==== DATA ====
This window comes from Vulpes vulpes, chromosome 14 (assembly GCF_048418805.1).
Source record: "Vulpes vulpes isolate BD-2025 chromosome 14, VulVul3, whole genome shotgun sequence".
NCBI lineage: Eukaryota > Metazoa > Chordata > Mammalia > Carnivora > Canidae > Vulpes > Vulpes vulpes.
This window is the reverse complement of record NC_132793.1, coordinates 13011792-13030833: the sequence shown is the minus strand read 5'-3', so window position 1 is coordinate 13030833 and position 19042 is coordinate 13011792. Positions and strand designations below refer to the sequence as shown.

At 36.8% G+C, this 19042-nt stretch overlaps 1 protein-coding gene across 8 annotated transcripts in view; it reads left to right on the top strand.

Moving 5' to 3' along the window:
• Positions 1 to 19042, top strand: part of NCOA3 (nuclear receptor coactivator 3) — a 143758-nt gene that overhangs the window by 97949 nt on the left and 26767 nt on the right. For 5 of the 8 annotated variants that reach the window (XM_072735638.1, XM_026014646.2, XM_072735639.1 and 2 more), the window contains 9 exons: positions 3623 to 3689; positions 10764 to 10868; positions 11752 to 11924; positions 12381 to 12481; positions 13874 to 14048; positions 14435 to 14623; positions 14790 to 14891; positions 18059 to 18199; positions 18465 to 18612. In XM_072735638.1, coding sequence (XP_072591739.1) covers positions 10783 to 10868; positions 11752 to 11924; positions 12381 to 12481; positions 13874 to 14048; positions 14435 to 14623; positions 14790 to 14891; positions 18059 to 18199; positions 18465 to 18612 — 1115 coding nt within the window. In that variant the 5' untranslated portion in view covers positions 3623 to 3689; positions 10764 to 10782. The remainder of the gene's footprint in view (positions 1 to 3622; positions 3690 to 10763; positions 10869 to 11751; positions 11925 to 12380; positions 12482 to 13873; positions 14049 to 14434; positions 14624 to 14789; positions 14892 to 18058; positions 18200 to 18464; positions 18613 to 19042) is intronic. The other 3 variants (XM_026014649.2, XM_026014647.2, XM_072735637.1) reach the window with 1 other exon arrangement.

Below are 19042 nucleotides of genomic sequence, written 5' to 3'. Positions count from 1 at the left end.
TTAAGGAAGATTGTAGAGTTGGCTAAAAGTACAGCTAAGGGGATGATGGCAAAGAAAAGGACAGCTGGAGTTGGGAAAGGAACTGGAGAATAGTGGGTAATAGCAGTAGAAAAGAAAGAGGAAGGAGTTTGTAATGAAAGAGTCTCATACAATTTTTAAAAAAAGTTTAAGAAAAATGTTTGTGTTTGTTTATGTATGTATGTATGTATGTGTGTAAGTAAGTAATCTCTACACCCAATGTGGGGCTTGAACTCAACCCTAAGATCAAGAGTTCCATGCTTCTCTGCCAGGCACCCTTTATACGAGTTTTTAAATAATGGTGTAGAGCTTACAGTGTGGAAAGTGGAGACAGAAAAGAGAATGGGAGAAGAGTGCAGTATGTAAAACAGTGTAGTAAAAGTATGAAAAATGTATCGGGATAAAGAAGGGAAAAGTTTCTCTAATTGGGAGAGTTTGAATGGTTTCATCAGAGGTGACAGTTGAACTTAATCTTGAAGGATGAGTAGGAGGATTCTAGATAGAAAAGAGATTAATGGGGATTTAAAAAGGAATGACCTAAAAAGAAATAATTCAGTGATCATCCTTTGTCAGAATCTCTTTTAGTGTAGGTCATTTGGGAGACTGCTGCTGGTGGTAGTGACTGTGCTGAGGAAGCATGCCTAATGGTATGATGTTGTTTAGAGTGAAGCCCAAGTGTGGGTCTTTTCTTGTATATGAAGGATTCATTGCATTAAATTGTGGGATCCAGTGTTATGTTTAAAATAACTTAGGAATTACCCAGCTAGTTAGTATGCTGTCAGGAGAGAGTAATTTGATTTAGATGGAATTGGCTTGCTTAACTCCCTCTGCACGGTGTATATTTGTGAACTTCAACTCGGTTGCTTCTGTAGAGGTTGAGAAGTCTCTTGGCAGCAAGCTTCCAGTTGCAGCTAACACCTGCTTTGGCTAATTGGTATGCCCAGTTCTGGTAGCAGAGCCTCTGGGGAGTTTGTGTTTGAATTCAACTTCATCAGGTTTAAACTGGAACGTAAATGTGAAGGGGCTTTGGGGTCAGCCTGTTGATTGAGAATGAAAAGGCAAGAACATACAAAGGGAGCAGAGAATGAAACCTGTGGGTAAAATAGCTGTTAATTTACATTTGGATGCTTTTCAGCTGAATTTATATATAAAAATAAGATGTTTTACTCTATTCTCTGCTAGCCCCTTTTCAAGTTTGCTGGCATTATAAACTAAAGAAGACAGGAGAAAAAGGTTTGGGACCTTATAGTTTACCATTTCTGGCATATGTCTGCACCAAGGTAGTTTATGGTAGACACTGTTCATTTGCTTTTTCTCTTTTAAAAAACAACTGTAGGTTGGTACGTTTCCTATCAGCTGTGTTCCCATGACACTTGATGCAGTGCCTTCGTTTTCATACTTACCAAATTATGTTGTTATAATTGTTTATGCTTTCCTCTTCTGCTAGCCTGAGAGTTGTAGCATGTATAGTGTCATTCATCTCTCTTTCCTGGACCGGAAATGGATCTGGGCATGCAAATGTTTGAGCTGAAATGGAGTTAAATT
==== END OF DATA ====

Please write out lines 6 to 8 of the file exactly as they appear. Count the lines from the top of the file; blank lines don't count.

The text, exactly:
Moving 5' to 3' along the window:
• Positions 1 to 19042, top strand: part of NCOA3 (nuclear receptor coactivator 3) — a 143758-nt gene that overhangs the window by 97949 nt on the left and 26767 nt on the right. For 5 of the 8 annotated variants that reach the window (XM_072735638.1, XM_026014646.2, XM_072735639.1 and 2 more), the window contains 9 exons: positions 3623 to 3689; positions 10764 to 10868; positions 11752 to 11924; positions 12381 to 12481; positions 13874 to 14048; positions 14435 to 14623; positions 14790 to 14891; positions 18059 to 18199; positions 18465 to 18612. In XM_072735638.1, coding sequence (XP_072591739.1) covers positions 10783 to 10868; positions 11752 to 11924; positions 12381 to 12481; positions 13874 to 14048; positions 14435 to 14623; positions 14790 to 14891; positions 18059 to 18199; positions 18465 to 18612 — 1115 coding nt within the window. In that variant the 5' untranslated portion in view covers positions 3623 to 3689; positions 10764 to 10782. The remainder of the gene's footprint in view (positions 1 to 3622; positions 3690 to 10763; positions 10869 to 11751; positions 11925 to 12380; positions 12482 to 13873; positions 14049 to 14434; positions 14624 to 14789; positions 14892 to 18058; positions 18200 to 18464; positions 18613 to 19042) is intronic. The other 3 variants (XM_026014649.2, XM_026014647.2, XM_072735637.1) reach the window with 1 other exon arrangement.

Below are 19042 nucleotides of genomic sequence, written 5' to 3'. Positions count from 1 at the left end.